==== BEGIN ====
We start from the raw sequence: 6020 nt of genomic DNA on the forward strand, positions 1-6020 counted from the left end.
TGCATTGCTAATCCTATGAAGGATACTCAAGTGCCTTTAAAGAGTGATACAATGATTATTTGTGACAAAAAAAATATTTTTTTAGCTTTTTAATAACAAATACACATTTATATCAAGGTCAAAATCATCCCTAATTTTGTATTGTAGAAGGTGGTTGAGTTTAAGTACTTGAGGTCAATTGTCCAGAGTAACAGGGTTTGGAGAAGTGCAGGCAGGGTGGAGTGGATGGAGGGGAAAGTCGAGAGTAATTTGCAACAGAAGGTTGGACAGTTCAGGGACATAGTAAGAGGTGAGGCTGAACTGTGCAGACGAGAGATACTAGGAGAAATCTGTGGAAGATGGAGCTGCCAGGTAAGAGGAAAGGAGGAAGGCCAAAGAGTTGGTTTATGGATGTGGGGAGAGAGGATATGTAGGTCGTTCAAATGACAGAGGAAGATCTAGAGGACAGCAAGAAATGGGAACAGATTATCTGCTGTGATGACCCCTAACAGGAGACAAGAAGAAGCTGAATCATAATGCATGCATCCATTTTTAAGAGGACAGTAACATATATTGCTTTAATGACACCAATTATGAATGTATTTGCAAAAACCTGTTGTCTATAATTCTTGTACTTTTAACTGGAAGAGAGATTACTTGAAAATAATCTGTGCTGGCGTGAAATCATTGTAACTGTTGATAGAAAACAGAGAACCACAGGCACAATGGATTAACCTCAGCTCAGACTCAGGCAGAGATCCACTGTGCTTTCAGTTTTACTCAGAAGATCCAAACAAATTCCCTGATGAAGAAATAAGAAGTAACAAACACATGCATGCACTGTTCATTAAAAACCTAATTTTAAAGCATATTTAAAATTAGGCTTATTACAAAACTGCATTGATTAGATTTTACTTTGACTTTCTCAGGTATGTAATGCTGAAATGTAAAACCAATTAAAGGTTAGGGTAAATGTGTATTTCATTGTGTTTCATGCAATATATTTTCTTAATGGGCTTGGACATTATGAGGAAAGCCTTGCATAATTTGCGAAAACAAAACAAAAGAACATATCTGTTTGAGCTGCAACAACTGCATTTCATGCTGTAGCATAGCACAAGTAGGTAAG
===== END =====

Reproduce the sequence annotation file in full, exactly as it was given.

We start from the raw sequence: 6020 nt of genomic DNA on the forward strand, positions 1-6020 counted from the left end.
TGCATTGCTAATCCTATGAAGGATACTCAAGTGCCTTTAAAGAGTGATACAATGATTATTTGTGACAAAAAAAATATTTTTTTAGCTTTTTAATAACAAATACACATTTATATCAAGGTCAAAATCATCCCTAATTTTGTATTGTAGAAGGTGGTTGAGTTTAAGTACTTGAGGTCAATTGTCCAGAGTAACAGGGTTTGGAGAAGTGCAGGCAGGGTGGAGTGGATGGAGGGGAAAGTCGAGAGTAATTTGCAACAGAAGGTTGGACAGTTCAGGGACATAGTAAGAGGTGAGGCTGAACTGTGCAGACGAGAGATACTAGGAGAAATCTGTGGAAGATGGAGCTGCCAGGTAAGAGGAAAGGAGGAAGGCCAAAGAGTTGGTTTATGGATGTGGGGAGAGAGGATATGTAGGTCGTTCAAATGACAGAGGAAGATCTAGAGGACAGCAAGAAATGGGAACAGATTATCTGCTGTGATGACCCCTAACAGGAGACAAGAAGAAGCTGAATCATAATGCATGCATCCATTTTTAAGAGGACAGTAACATATATTGCTTTAATGACACCAATTATGAATGTATTTGCAAAAACCTGTTGTCTATAATTCTTGTACTTTTAACTGGAAGAGAGATTACTTGAAAATAATCTGTGCTGGCGTGAAATCATTGTAACTGTTGATAGAAAACAGAGAACCACAGGCACAATGGATTAACCTCAGCTCAGACTCAGGCAGAGATCCACTGTGCTTTCAGTTTTACTCAGAAGATCCAAACAAATTCCCTGATGAAGAAATAAGAAGTAACAAACACATGCATGCACTGTTCATTAAAAACCTAATTTTAAAGCATATTTAAAATTAGGCTTATTACAAAACTGCATTGATTAGATTTTACTTTGACTTTCTCAGGTATGTAATGCTGAAATGTAAAACCAATTAAAGGTTAGGGTAAATGTGTATTTCATTGTGTTTCATGCAATATATTTTCTTAATGGGCTTGGACATTATGAGGAAAGCCTTGCATAATTTGCGAAAACAAAACAAAAGAACATATCTGTTTGAGCTGCAACAACTGCATTTCATGCTGTAGCATAGCACAAGTAGGTAAG